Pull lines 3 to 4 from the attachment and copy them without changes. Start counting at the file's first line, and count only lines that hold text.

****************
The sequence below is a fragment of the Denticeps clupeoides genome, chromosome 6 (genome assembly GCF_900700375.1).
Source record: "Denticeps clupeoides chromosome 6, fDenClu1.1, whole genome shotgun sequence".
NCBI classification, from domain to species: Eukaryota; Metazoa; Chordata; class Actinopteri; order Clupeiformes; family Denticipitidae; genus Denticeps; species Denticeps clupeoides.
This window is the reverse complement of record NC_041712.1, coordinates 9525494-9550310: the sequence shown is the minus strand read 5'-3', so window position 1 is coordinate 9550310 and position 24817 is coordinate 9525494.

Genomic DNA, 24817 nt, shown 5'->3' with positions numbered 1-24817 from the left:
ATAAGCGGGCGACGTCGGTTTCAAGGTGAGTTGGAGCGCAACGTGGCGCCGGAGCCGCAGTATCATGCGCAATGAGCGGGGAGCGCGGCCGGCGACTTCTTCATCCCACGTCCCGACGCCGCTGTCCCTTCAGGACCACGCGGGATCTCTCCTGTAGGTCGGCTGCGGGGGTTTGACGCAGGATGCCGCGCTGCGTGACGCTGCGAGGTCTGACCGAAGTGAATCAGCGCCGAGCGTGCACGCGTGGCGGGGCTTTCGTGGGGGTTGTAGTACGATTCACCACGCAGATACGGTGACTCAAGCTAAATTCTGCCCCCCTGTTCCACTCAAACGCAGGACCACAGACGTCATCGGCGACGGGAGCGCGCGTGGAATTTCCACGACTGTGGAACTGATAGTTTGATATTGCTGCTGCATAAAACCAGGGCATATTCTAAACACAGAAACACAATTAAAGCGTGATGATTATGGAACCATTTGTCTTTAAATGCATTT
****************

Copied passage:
NCBI classification, from domain to species: Eukaryota; Metazoa; Chordata; class Actinopteri; order Clupeiformes; family Denticipitidae; genus Denticeps; species Denticeps clupeoides.
This window is the reverse complement of record NC_041712.1, coordinates 9525494-9550310: the sequence shown is the minus strand read 5'-3', so window position 1 is coordinate 9550310 and position 24817 is coordinate 9525494.